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The functions in this section are actual functions; they compose their arguments according to the current language and other display modes, then return a certain measurement of the composition as an integer.
The cwidth
function measures the width, in characters, of a
composition. For example, `cwidth(a + b)' is 5, and
`cwidth(a / b)' is 5 in normal mode, 1 in Big mode, and 11 in
TeX mode (for `{a \over b}'). The argument may involve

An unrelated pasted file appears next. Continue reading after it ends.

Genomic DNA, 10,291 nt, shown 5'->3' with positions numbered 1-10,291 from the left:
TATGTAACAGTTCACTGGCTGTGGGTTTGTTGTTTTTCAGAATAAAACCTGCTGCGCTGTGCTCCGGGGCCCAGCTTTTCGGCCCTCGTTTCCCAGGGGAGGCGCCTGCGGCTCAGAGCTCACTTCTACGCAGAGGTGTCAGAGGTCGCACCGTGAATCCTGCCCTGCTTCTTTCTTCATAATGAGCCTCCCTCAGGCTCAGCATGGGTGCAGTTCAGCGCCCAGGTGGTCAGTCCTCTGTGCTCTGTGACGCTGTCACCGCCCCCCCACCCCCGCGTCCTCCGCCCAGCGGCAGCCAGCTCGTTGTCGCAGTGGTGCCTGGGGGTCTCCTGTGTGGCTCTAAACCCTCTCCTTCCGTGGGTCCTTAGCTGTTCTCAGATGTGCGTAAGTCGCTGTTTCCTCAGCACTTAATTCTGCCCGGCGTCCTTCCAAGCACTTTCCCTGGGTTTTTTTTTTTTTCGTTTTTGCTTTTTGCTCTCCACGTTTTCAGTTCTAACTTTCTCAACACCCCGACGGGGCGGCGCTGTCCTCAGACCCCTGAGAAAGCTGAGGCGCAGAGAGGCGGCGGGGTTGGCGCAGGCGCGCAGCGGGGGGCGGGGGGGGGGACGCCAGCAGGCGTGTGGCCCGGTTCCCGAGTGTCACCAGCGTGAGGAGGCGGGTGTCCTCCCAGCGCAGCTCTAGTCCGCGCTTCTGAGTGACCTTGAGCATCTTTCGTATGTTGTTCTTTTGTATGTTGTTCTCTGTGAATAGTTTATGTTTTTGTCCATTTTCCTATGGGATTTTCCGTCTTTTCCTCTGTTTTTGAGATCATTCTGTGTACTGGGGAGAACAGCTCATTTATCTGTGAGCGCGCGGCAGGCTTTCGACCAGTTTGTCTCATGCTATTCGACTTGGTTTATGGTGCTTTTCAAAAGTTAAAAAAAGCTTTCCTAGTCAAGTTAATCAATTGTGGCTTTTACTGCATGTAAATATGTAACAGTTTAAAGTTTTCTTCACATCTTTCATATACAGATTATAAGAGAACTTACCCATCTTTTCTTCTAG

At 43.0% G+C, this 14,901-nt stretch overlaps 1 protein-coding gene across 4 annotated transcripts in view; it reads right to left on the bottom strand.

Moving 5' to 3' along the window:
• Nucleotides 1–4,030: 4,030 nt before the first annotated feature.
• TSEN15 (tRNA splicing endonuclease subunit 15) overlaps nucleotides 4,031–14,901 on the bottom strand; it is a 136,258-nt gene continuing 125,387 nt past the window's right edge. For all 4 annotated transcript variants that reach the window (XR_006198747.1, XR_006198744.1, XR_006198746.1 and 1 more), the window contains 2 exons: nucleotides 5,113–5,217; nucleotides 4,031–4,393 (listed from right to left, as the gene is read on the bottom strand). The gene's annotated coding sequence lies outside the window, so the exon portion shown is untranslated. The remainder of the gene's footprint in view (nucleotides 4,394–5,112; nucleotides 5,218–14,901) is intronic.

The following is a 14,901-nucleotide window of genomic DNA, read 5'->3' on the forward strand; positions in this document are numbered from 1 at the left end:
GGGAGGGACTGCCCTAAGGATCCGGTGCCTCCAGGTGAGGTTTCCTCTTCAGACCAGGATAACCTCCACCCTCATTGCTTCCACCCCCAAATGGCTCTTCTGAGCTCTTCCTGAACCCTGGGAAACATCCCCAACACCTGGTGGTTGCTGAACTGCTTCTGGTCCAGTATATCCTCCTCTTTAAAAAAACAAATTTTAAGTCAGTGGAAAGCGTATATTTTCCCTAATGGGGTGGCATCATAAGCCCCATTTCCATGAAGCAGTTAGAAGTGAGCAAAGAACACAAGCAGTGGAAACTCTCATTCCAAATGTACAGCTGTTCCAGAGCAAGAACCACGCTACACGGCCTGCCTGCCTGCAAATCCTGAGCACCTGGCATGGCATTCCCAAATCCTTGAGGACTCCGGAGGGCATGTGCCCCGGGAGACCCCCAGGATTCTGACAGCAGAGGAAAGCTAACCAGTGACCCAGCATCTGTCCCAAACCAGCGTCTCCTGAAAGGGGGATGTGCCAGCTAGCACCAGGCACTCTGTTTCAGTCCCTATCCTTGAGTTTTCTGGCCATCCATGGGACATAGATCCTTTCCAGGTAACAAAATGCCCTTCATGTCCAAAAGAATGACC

the composition functions described in this section.
The cheight
function measures the height of a composition.
This is the total number of lines in the argument's printed form.
The functions cascent
and cdescent
measure the amount
of the height that is above (and including) the baseline, or below
the baseline, respectively. Thus `cascent(x) + cdescent(x)'
always equals `cheight(x)'. For a one-line formula like
`a + b', cascent
returns 1 and cdescent
returns 0.
For `a / b' in Big mode, cascent
returns 2 and cdescent
returns 1. The only formula for which cascent
will return zero
is `cvspace(0)' or equivalents.
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